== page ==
The probabilistic assessment of exposure concentrations in natural agricultural landscapes is designed to account for the uncertainty and variability in ditch geometry and pesticide deposition. Uncertainty and variability in the measurement of spray drift are separated by analysing the distribution of replicate results within experiments (taken as uncertainty) and between experiments (taken as variability). Additionally, uncertainty associated with application rate (e.g. error in tank filling or in machine calibration) and interception by the bankside vegetation are characterised using available data and expert judgment.
The methodology is exemplified for clay landscapes, based on data from the vicinity of Coleshill in Oxfordshire. This is one of four landscapes implemented into the WEBFRAM software. General data inputs are the same for the other three landscapes, though specific values differ and are available by viewing the relevant distribution data within the software.
A probabilistic
assessment of concentrations of the pesticide is carried out for ditches within
the Coleshill catchment in
The uncertainty
considered in the exposure assessment for the Coleshill landscape includes (1)
errors in the application rate of the pesticide, (2) uncertainty in the amount
of pesticide intercepted by the bankside vegetation and (3) uncertainty in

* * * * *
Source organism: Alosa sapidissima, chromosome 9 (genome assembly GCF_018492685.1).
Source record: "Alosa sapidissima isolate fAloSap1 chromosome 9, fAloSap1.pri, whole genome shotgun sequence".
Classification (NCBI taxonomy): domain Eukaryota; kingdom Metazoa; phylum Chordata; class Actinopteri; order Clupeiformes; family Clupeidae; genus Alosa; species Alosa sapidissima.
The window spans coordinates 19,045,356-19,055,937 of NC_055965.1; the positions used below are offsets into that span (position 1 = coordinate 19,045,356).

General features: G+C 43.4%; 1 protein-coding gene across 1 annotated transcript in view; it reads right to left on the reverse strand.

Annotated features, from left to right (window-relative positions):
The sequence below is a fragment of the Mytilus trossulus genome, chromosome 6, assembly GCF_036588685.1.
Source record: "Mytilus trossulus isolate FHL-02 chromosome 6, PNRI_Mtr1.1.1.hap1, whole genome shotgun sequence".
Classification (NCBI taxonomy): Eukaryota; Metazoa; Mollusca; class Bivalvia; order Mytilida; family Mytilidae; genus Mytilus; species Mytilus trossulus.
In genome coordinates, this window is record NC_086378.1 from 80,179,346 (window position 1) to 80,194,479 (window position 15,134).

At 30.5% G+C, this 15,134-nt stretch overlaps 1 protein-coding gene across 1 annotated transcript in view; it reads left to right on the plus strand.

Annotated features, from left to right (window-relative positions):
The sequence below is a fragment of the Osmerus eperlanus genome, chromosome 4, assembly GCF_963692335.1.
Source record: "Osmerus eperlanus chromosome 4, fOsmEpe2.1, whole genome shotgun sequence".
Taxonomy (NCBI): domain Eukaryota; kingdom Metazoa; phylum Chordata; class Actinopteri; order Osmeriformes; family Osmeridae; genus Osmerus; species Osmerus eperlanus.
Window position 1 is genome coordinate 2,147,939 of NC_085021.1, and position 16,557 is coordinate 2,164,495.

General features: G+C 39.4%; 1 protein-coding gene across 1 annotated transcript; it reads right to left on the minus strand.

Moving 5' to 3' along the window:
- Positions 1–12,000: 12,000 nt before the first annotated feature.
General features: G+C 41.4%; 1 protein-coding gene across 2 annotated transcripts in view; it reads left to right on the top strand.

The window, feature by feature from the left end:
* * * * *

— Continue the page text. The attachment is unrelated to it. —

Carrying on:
measured drift generation and deposition. The variability considered includes
(1) variations between ditches in distance to treated fields, and in morphology
and (2) variation in drift deposition.
Figure 1. Conceptualisation
of the field surroundings and receiving ditch
a_{l} = left bank width to
freeboard a_{r}
= right bank width to freeboard
b_{l} = left bank height from
freeboard b_{r}
= right bank height from freeboard
c = freeboard width d
= freeboard height (includes water)
e = water width f = water depth
h = top width (total width from lowest
bank) i = bottom width
k = distance from top of bank to edge
of water l = length of water body
l and r subscripts refer to left
and right bank
m =
distance from edge of field to top of bank
The conceptualisation of the water body receiving the drift input and the surrounding field is shown in Figure 1. Detailed field measurements of the geometry of water bodies in the Coleshill catchment have been made for 25 ditches for DEFRA project PS2304. These measurements included bank width and height, water width and depth, freeboard width and height, top and bottom width. The length of the water body (l) is adjusted such that the surface area at water level corresponds to 1 m^{2}. The remaining model input variables are calculated from: